3. nMage is always my staple of automatic like, along with playing Hunter. I’m a little on the border regarding Changeling (even if I bought majority of the books), since I prefer reading it rather than playing it. V:tR sadly I haven’t read much of it, and what I have read of it, I’ve forgotten–mostly because I don’t see myself playing as a vampire.

  4. bumbayker says:

    Mage has been my long time personal favorite from WW. Though I prefer the setting of old Mage better the magic system in new Mage seems more balanced IMO. Ever since my Mage storyteller stopped running games I’ve haven’t played it since. I played Exalted which was the next best WW game IMO. Unfortunately after each succeeding book of Exalted in 2nd ed the rules just got clunkier and clunkier and unbalanced. And a ton of errata had to be developed just keep the game alive. I miss Mage a lot and I’ve been itching for a game for years.

  5. Uncle Asriel says:

    I’m curious as to why you’re not fond of Geist. I stumbled upon your site a few weeks back, and rather enjoyed your commentary on the various parts of different gaming systems, aprticularly the World of Darkness line. I’ve heard a fair number of people complaining about the new Mage fluff system, but you made a compelling case for it.

    Many folks have sung the praises of Geist in the past, and I’m curious as to what you found difficult about running a game with it. I’d imagined that running a game would be fairly intuitive – the players all had a near death experience, and find some hidden voice/instinct/message in their Alphabits cereal compel them to investigate hauntings. The PCs are brought together due to meeting in support or therapy groups following the brush with death, or coincidences happen to pile up so that their geists tug them along to make them work together.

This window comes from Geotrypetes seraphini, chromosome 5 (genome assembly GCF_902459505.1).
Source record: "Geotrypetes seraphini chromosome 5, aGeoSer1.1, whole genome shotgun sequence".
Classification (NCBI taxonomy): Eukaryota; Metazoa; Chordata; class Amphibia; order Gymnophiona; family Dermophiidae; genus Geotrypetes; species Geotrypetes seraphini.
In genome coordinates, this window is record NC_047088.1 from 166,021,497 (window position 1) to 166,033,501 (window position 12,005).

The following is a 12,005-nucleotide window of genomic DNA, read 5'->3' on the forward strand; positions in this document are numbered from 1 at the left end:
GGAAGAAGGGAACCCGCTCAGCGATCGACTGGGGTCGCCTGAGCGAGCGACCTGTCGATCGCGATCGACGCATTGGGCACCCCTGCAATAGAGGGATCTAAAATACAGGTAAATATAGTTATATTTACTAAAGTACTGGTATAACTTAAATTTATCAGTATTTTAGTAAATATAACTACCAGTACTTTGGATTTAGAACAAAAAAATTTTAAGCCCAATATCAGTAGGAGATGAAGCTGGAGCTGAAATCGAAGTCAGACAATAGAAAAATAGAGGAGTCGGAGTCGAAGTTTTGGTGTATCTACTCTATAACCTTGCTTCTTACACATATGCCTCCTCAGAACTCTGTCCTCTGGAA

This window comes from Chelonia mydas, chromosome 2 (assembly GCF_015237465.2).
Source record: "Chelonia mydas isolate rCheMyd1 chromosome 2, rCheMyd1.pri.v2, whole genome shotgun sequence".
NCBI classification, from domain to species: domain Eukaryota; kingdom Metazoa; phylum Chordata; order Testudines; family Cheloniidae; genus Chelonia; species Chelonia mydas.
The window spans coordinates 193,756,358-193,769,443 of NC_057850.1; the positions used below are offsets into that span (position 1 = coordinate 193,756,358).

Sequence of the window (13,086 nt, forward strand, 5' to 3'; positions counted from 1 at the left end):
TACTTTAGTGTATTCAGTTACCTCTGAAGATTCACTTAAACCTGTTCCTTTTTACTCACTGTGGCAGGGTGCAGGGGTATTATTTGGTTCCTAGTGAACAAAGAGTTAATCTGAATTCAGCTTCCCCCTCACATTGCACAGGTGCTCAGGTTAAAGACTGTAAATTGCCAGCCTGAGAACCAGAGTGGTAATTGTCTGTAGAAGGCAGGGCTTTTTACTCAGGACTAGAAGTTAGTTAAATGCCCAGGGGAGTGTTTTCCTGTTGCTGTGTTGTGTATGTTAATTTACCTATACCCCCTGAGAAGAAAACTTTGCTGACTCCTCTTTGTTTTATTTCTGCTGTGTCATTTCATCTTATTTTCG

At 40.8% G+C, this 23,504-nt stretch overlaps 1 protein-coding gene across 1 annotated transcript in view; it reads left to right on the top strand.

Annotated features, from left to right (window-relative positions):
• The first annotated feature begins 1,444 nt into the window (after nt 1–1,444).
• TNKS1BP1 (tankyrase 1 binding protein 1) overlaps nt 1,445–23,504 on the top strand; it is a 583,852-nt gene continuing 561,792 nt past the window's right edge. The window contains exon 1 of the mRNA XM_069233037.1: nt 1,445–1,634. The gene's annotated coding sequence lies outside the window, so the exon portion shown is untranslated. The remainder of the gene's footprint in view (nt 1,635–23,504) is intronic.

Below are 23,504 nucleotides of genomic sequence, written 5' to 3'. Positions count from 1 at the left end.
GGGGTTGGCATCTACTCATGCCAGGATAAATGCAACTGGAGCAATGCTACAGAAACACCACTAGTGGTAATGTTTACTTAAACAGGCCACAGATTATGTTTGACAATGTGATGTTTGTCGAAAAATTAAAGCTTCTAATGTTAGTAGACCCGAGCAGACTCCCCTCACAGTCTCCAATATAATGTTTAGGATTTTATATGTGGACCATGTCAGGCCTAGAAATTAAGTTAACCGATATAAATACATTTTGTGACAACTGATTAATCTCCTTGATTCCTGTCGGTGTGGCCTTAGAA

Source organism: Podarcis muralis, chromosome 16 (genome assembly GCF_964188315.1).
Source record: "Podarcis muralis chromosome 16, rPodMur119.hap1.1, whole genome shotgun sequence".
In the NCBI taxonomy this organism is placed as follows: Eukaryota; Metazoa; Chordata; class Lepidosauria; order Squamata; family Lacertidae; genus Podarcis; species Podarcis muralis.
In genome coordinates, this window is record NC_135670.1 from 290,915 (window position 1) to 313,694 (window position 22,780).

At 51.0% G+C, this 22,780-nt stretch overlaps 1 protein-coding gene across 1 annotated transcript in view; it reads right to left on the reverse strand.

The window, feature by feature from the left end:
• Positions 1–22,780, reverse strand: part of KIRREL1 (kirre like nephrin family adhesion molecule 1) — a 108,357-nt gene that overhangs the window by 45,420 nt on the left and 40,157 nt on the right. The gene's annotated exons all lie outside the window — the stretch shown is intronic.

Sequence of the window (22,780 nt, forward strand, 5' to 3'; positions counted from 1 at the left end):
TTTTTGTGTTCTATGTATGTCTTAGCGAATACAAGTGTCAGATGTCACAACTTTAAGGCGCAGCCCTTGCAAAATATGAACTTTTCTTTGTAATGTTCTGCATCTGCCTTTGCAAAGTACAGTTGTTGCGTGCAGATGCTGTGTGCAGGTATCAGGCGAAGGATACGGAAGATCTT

I’d recommend the Vampire: the Requiem game like Yamasaki does, because you’ve not covered that specific WoD ruleset yet, and I’d love to see how you manage to make it work. The complaints of VtR is that ‘it’s not Masquerade’, but seeing someone objectively try and run it and see how it plays out appeals to me.

    Alternately, if your players are too WoD’d out, try the Mutants & Masterminds. I’ve heard you can do a LOT of crazy things with it, and make amazingly intricate games. (For instance, someone recommended that a Nasuverse game could work well in M&M).

    That’s just my take in it, though

    • Hello Uncle Asriel, and welcome to the blog!